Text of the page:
Dec 04, 2017
Dec 04, 2017
By Dorothy Chou Proudfoot
For many people, Thanksgiving has turned into the only two-day holiday (sorry if you had to work on the 24th). Though the theory behind the “day after Thanksgiving” holiday is most likely a matter of convenience, to sweep in that otherwise isolated Friday, I’ll posit an alternative origin myth that we need to have extra time to reflect on the multitude of reasons to give thanks. When it comes to MCBA, that is particularly true. As I reflected on this past year, I am grateful to a lot of dedicated people whose efforts have powered this organization and made it possible for me to have had the privilege and pleasure of serving as your President.
First and foremost, I want to thank and recognize Executive Director Mee Mee Wong, who is a force of nature when it comes to pushing this organization to excellence. I cannot begin to tell you just how much work she does and how often she goes above and beyond anyone’s expectations to deliver on every single event and project, whether regularly scheduled in advance or specially added to the lineup. Judicial Retirement Party? Judicial Induction? Volunteer Recognition? Lifetime Achievement Award? All done with class. We are so lucky to have her and we reap huge benefits from her vision. I also wanted to thank Membership and Events Coordinator Karen Howard who unfortunately leaves us at the end of the year, but has been incredible in helping to make everything run so smoothly.
I reflected on the fantastic work the Board of Directors has been able to accomplish, running this venerable organization. Our Committee Chairs continued to push our mission forward. We have had great programming under Programs Chair Barrett Schaefer’s leadership and coordination in our varied and engaging general membership meetings, and also in the incredibly special Lifetime Achievement Award Dinner honoring Judge Dufficy (organized by Gary Ragghianti, with an entertaining assist from the moviemaking wizardry of Judge Haakenson). I marveled at the fact that our Sections managed to run over 100 MCLE events, a tremendous feat for which all of our Section Chairs are to be commended. Our Barristers Section achieved an impressive national recognition from the American Bar Association’s Young Lawyers Division for our Mentorship Program. President-Elect Tom Brown steered our MCLE Fair to a terrific culmination with substantive programming. I know it was obvious how much I appreciated participating in the lunchtime interview of Warriors GC/VP David Kelly.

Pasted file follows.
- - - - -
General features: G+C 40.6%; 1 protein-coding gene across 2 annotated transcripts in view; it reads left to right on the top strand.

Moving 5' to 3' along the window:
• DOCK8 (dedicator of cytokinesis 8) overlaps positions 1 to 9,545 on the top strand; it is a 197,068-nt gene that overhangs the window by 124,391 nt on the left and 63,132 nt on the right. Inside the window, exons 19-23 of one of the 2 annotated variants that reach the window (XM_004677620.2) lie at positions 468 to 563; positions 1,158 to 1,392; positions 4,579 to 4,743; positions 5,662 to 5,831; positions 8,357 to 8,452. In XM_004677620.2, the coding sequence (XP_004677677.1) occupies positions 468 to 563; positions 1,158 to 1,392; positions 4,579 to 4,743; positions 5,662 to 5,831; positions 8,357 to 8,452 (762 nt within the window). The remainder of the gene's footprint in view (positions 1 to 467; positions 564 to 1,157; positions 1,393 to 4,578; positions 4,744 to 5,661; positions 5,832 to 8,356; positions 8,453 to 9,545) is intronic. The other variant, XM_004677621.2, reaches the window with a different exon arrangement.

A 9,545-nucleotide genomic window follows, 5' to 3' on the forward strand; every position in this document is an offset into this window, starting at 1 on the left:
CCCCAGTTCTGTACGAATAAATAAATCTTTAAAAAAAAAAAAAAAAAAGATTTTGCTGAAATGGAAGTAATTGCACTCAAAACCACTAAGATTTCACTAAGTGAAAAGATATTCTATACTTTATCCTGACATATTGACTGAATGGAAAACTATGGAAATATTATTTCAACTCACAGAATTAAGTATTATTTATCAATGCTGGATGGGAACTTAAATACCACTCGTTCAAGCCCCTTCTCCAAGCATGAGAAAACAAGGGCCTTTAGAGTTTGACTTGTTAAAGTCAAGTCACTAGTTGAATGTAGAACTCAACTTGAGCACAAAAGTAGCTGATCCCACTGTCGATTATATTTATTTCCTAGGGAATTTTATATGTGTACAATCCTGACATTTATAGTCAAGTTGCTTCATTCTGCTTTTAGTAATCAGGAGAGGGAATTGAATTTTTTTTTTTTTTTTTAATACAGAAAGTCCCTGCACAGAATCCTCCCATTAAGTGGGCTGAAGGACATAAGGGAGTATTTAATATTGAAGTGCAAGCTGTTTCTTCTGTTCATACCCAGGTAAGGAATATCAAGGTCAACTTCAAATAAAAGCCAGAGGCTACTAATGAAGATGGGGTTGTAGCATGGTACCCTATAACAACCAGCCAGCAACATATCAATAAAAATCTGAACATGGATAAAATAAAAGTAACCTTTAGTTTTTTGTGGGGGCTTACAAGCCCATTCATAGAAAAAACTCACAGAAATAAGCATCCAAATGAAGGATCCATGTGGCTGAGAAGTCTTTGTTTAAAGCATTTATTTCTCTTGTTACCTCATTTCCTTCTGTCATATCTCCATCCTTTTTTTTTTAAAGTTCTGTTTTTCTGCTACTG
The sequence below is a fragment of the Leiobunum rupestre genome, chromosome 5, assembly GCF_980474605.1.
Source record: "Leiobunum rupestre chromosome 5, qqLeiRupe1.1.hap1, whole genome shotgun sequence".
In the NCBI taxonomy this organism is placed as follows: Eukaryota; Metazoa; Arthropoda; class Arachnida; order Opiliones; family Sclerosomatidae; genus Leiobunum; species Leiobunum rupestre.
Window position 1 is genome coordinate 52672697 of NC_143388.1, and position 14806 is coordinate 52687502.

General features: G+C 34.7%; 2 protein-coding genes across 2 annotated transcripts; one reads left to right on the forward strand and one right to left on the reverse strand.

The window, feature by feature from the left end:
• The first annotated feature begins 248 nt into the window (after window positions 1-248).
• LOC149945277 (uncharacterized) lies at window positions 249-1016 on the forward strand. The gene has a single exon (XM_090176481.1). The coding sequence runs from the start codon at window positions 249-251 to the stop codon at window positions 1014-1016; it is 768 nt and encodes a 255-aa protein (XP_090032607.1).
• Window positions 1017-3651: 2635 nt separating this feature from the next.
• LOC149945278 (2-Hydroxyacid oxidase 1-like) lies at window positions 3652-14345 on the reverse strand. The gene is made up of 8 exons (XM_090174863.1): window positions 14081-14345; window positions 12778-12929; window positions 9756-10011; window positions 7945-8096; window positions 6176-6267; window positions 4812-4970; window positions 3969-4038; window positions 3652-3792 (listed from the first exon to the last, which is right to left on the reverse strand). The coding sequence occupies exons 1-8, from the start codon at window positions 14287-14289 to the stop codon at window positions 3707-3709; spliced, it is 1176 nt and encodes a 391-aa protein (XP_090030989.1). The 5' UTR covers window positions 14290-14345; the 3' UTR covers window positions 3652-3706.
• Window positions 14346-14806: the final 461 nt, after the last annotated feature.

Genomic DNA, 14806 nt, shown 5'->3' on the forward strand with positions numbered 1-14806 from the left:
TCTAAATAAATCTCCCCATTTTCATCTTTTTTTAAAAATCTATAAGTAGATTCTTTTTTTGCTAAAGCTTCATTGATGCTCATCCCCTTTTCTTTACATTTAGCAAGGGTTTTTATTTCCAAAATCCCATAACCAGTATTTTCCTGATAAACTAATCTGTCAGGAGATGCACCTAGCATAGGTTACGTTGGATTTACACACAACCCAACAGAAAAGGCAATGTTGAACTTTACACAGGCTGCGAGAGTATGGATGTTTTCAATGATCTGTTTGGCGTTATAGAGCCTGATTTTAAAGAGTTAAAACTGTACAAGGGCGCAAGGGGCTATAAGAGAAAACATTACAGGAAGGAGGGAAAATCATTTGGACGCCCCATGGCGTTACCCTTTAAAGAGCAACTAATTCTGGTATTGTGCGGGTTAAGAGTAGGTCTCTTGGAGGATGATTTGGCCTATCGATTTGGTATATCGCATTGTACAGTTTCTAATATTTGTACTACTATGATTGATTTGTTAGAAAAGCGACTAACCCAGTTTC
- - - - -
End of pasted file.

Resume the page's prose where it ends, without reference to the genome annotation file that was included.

I also wondered just how many social events we organized, from the Installation Dinner (which some people in my office jokingly referred to as my “wedding” all year) to the mid-summer CalCPA Mixer to the Holiday Party. I have noticed that attorneys tend to publicize social events as “networking opportunities,” perhaps out of the fear that labeling them “social” makes them seem less important or less worthy of the expenditure of funds. I would suggest that we should unapologetically embrace our social events, because they are vital not only to the enjoyment of our profession, but to the effectiveness of our advocacy. Because success in our profession is more often based on relationships with other human beings (client, co-counsel, opposing counsel, judge, jury, etc.), and has very little to do with “pure” intellectual ability, our work in establishing relationships is important in how we develop wisdom in our practice.